LONDON (Commodity Online): Platinum and palladium markets received some good news this week with the auto sales zooming in India and China.

Platinum and palladium, two metals used in the high end car exhausts to cut pollution, prices depend mostly on the auto sales across the globe. With India and China reporting huge car sales in April, the prices of platinum and palladium are set to gain from this news.

Indian automobile industry continued its growth momentum of 2009 into April 2010 as well, with passenger car sales registering their highest growth in a decade. Total passenger car sales in the country surged 39.5 per cent last month at 1,43,976 units, as against 1,03,227 units during the same month last year. This is the highest growth in car sales in April in the last 11 years. Car sales had grown 50.3 per cent in 1999.

Sales of Maruti Suzuki India went up 22.1 per cent at 68,668 units in April 2010 as compared to 56,228 units the same month last year, while its closest rival Hyundai Motor India posted a jump of 28.1 per cent at 28,501 units last month vis-à-vis 22,241 units, and sales of Tata Motors went up 76.4 per cent at 19,762 units, as compared to 11,202 units during the same month last year.

April passenger vehicle sales in China grew 33 percent over last year, the lowest rate during the past 12 months, indicating that China's booming automobile market has returned to healthy and rational development.

China sold 1,064,545 cars, multi-purpose vehicles, sports-utility vehicles and minivans in April, up 32.7 percent from a year earlier.

China's passenger vehicle sales in the first four months reported brisk growth of 52 percent over a year earlier. Total automobile sales growth also slowed to 34 percent in April, with 1.56 million vehicles sold, but still much higher than the US figures.

In the US, auto sales continued to recover in April, up 20 percent over a year earlier to 982,302 units, with most major automakers posting double-digit gains. Japanese automaker Toyota also reported 24 percent growth as it launched massive incentives to offset recall costs.

The price of palladium has skyrocketed 237% since December 2008, driving up the share prices of producers and explorers and reminding investors that there is more to precious metals than gold and silver.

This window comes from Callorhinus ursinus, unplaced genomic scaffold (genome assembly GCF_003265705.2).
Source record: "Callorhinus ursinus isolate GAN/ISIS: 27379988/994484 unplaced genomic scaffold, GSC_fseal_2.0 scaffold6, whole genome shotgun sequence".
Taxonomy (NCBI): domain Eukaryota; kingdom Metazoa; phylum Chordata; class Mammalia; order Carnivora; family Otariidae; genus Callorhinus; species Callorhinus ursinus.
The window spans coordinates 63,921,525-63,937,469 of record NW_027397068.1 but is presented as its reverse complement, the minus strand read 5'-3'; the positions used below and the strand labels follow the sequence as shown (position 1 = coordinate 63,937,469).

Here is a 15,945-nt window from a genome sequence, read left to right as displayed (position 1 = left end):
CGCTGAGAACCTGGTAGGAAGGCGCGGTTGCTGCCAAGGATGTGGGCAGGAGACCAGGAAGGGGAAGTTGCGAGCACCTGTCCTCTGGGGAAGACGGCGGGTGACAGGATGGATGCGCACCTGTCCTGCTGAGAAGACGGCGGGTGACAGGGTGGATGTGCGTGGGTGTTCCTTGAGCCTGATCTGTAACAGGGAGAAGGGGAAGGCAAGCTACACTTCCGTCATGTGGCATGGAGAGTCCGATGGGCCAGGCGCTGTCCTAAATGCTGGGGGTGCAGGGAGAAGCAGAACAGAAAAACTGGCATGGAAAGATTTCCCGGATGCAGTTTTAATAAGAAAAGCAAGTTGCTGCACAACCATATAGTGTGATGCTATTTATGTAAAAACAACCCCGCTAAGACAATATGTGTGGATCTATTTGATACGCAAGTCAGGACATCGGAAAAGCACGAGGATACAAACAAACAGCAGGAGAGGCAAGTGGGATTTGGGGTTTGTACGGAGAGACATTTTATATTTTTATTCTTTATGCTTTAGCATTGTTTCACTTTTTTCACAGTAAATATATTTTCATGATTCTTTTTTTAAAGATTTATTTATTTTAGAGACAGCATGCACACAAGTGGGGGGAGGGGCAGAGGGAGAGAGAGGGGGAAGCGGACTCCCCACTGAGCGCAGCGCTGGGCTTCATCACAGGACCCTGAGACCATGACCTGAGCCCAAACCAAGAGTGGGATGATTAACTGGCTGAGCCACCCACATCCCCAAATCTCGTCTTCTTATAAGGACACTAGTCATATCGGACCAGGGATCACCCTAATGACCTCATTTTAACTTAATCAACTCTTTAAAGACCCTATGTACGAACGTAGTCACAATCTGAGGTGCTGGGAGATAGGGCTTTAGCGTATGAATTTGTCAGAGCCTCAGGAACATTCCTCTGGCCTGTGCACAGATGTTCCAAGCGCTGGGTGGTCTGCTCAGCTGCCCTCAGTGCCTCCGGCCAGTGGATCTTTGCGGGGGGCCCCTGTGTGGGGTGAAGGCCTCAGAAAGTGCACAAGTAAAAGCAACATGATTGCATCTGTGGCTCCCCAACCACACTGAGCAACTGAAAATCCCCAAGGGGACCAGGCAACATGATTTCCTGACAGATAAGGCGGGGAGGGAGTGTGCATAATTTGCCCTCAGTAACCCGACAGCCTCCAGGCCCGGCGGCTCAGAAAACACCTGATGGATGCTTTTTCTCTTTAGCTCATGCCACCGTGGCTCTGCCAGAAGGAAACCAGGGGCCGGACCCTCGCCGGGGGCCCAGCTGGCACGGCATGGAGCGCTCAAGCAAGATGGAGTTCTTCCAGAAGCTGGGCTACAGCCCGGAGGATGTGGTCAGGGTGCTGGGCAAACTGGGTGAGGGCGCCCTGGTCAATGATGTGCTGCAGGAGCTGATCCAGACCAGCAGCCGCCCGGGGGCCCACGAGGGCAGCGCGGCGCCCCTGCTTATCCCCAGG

Palladium has a number of industrial uses. It's often found in electronics - including computers, mobile phones, and LCD televisions.

But roughly half of the global supply of palladium is used in the manufacturing of automobile catalytic converters, which convert up to 90% of harmful gases from auto exhaust like carbon monoxide into less harmful substances.

As such, the demand for palladium is generally correlated to the health of the global auto industry, which has rebounded from the brink of collapse. Automakers around the world have recently been reporting strong sales figures as the industry continued to see signs of recovery.

At a time when the demand for palladium is increasing, supply looks like it could potentially be constrained.

The world's sources of palladium are extremely limited. Approximately 80% of the world's supply of palladium comes for just two sources: energy constrained South Africa and potentially unreliable Russia.

Half of the world's palladium supply comes from just three sources in Russia: Norilsk Nickel, the Russian State Precious Metals and Gemstones Repository and the Russian Central Bank.

Norilsk Nickel is the world's largest producer of nickel and palladium. Each year the company produces about 2.5 million ounce of palladium. But this isn't enough to meet the world's growing demand, so Russia fills the deficit from Gokran and the Russian Central Bank. However, there are rumors that these stockpiles are rapidly becoming depleted; the actual level of Russian palladium stockpiles is a state secret.

Rising demand and a potential for supply constraints has spurred heavy investment interest.